This repo contains Python scripts that you can run on text files to generate reports about your writing.
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Concordance.py
Entityextraction.py
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Ngram.py
PartsofSpeech.py
README.md
ReadingLevel.py
SEOParse.py

README.md

Measure your words

Matt Briggs
https://github.com/mattbriggs

You can gain valuable insight into your writing by measuring your words. The measurement of your writing can be part of your writing practice, and sets the basis for creating tests when validating hypothesis about your writing.

On a writing practice

The term writing practice comes from the writing process movement. A good introduction to the ideas of writing process is Peter Elbow's classic book, Writing Without Teachers.

A practice is the act of rehearsing a tacit skill or engaging in an activity again and again for the purpose of improving or mastering the skill. You have heard the phrase "practice makes perfect," or the term practitioner, a person actively engaged in an art, discipline, or profession. A practicing musicians runs scales. A practicing swimmer swims laps. A practicing writer writers words.

While a practitioner can eventually achieve mastery of their discipline, they are also concerned with continued growth and maintenance of their skills. The mindset of the practitioner is often the same as any ardent student. The continued growth of skills for a practitioner depends on a number of things such as frequency of practice, sources of new technique and ideas, and feedback to the products of their practice.

Jerry Seinfeld in a recent interview answered this question: "Do you think comedians learned the wrong lessons in that earlier era, and came away believing they could do whatever they wanted?"

"You can’t do whatever you want. You can only do what works — if you want to have a career. What I do onstage is what the past 300 audiences decided worked. That’s good, that’s not good. You have to make the audience laugh a certain amount or they don’t come back. That’s why I wear a suit. It’s a signal: I’m not loafing here. I’m about this."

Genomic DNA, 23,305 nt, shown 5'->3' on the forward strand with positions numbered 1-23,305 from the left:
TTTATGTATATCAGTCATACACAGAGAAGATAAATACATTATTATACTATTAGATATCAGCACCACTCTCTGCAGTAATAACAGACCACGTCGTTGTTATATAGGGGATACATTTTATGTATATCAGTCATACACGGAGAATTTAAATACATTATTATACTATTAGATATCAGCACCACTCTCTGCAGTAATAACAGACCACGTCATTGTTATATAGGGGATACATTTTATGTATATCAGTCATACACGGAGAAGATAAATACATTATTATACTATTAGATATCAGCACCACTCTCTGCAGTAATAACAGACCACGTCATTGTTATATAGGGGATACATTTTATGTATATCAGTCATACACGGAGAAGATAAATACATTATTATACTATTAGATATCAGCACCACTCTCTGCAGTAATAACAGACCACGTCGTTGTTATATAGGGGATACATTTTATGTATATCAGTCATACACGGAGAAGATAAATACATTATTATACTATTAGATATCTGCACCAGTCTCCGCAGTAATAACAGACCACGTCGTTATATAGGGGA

As a process, a writing practice is a loop that includes generating work, presenting work, and then listening to an audience, and doing something with that response to go back to the beginning and produce more work.

With a writing practice, a writer writes regularly, but also seeks feedback on their product of her writing. A writer may need an editor, a first reader, an audience. A writer can also incorporate mechanical feedback mechanisms into their writing such as word count, ways of assessing how they use words by looking at word and term frequency, part of speech frequency, and the reading level of their work.

Scripts to measure words

This repo contains Python scripts that you can run on text files to generate reports about your writing. These scripts are works in progress, and your feedback is welcome in helping improve both the code quality but also the usefulness of the algorithms.

This repo contains the following scripts:

Concordance

Script: Concordance.py
Measure: word frequency
What it does: Extracts a list and count of words in your text.
How you can use it: Update the script with a text input file and the location of the output report. Open the resulting CSV file in a spreadsheet app and you can sort the resulting column from most common (highest count) to less common (lowest count).

The script orders and counts isolated strings (that is in this context words).

N-gram

Script: Ngram.py
Measure: word pair frequency
What it does: Extracts frequent the most frequency word pairings from your document.
How you can use it: Update the script with a text input file and the location of the output report. Open the resulting CSV file in a spreadsheet app and you can sort the resulting column from most common (highest count) to less common (lowest count).

"In the fields of computational linguistics and probability, an n-gram is a contiguous sequence of n items from a given sequence of text or speech. The items can be phonemes, syllables, letters, words or base pairs according to the application. The n-grams typically are collected from a text or speech corpus." For more about N-grams, see N-gram.